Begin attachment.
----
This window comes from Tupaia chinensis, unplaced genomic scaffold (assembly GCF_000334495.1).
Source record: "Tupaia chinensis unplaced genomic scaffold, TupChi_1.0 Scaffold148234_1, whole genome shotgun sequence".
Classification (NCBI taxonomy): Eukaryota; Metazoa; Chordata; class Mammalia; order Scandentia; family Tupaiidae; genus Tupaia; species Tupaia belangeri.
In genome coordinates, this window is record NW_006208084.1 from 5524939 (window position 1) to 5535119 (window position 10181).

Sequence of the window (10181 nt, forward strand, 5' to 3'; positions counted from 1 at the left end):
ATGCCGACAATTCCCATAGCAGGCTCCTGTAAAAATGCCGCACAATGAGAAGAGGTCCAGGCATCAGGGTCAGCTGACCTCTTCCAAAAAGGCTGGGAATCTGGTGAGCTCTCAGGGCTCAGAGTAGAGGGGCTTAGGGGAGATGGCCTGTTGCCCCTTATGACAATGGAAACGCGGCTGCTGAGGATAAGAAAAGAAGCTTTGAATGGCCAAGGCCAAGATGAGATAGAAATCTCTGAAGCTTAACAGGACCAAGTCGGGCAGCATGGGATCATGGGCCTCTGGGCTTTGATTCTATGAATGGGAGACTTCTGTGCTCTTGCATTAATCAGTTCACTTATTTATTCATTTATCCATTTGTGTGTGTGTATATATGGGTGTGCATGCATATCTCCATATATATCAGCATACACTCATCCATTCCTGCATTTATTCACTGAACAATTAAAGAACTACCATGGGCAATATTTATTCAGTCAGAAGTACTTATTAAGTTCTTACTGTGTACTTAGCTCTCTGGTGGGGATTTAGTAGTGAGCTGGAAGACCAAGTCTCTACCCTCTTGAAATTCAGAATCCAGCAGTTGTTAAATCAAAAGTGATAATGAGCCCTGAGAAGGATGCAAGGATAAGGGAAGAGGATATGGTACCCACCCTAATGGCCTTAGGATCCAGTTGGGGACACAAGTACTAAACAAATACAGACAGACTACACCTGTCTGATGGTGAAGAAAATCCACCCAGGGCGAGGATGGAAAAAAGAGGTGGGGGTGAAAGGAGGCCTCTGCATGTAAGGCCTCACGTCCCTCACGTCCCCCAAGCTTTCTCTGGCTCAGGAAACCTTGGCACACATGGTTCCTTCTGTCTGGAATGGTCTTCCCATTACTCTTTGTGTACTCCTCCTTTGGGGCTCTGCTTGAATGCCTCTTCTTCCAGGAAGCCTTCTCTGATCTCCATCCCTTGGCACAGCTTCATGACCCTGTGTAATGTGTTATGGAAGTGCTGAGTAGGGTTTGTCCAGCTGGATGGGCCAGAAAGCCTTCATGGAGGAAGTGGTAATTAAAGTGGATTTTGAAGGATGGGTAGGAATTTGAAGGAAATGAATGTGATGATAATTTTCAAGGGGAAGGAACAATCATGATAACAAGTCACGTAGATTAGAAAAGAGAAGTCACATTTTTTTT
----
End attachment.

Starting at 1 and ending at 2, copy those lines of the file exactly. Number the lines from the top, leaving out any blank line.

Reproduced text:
This window comes from Tupaia chinensis, unplaced genomic scaffold (assembly GCF_000334495.1).
Source record: "Tupaia chinensis unplaced genomic scaffold, TupChi_1.0 Scaffold148234_1, whole genome shotgun sequence".